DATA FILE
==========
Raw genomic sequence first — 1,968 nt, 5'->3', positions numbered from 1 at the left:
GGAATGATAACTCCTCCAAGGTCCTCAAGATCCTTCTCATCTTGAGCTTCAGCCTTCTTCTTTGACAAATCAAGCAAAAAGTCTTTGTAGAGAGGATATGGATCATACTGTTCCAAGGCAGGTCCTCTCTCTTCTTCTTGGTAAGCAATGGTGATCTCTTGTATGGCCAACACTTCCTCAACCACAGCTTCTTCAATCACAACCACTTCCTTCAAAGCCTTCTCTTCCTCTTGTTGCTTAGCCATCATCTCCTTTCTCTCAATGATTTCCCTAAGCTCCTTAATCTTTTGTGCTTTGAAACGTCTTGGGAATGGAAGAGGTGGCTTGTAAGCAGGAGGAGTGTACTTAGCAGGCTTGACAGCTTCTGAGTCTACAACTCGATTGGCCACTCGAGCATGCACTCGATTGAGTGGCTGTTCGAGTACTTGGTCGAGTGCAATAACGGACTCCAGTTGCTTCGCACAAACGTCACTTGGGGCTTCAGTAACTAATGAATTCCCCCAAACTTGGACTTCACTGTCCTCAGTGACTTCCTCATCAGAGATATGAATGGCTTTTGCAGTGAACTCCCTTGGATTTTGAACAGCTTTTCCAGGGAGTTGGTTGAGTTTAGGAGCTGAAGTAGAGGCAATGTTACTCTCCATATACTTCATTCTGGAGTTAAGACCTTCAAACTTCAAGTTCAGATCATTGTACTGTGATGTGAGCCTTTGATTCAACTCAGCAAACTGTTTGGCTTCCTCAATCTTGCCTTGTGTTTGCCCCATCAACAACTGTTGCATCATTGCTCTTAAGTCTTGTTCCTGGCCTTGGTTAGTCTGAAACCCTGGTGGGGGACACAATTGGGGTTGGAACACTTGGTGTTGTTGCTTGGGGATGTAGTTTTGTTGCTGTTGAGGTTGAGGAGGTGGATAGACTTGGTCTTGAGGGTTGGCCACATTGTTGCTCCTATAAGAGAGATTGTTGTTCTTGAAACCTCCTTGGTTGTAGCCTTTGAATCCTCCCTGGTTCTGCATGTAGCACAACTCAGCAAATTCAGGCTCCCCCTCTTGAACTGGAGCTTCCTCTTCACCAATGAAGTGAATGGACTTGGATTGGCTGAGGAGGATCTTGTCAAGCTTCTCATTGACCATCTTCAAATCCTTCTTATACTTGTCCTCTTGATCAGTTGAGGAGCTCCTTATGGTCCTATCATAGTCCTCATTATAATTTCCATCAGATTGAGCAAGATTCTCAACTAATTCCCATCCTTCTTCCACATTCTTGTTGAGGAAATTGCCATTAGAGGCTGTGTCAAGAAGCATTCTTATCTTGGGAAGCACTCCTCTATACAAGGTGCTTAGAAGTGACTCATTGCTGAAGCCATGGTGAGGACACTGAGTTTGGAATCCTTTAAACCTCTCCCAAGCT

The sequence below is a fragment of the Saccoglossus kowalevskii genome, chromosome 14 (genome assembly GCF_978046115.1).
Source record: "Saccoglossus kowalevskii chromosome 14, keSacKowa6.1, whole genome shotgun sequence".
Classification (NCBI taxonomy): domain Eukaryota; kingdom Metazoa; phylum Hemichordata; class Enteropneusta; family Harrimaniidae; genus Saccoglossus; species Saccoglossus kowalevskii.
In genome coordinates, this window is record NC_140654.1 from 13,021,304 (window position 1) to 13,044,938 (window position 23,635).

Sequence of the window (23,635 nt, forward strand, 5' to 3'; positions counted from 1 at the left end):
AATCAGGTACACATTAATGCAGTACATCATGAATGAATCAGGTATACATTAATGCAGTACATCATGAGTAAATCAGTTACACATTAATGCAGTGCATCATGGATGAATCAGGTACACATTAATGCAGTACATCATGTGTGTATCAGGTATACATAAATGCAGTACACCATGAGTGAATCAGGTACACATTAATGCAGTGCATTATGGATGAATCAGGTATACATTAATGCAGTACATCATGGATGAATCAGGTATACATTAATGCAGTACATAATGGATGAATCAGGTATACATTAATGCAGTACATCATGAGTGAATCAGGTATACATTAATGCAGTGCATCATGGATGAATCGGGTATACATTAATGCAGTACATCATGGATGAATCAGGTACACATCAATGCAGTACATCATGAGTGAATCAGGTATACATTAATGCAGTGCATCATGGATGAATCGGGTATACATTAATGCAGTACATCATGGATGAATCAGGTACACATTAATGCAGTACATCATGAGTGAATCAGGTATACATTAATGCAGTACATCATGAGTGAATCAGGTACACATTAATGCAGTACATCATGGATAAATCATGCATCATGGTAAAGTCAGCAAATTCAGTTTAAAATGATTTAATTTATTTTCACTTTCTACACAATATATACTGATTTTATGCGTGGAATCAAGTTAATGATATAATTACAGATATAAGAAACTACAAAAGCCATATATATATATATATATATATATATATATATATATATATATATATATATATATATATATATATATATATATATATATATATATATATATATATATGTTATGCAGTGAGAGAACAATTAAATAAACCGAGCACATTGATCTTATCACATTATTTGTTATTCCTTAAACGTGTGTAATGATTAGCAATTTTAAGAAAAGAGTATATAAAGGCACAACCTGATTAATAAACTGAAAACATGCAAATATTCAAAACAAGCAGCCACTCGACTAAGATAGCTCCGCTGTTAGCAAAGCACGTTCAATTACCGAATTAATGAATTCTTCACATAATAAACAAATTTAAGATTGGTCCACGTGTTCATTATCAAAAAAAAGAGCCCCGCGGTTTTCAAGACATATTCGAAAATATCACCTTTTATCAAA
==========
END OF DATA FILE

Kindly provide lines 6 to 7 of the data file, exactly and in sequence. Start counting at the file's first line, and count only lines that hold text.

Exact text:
In genome coordinates, this window is record NC_140654.1 from 13,021,304 (window position 1) to 13,044,938 (window position 23,635).

Sequence of the window (23,635 nt, forward strand, 5' to 3'; positions counted from 1 at the left end):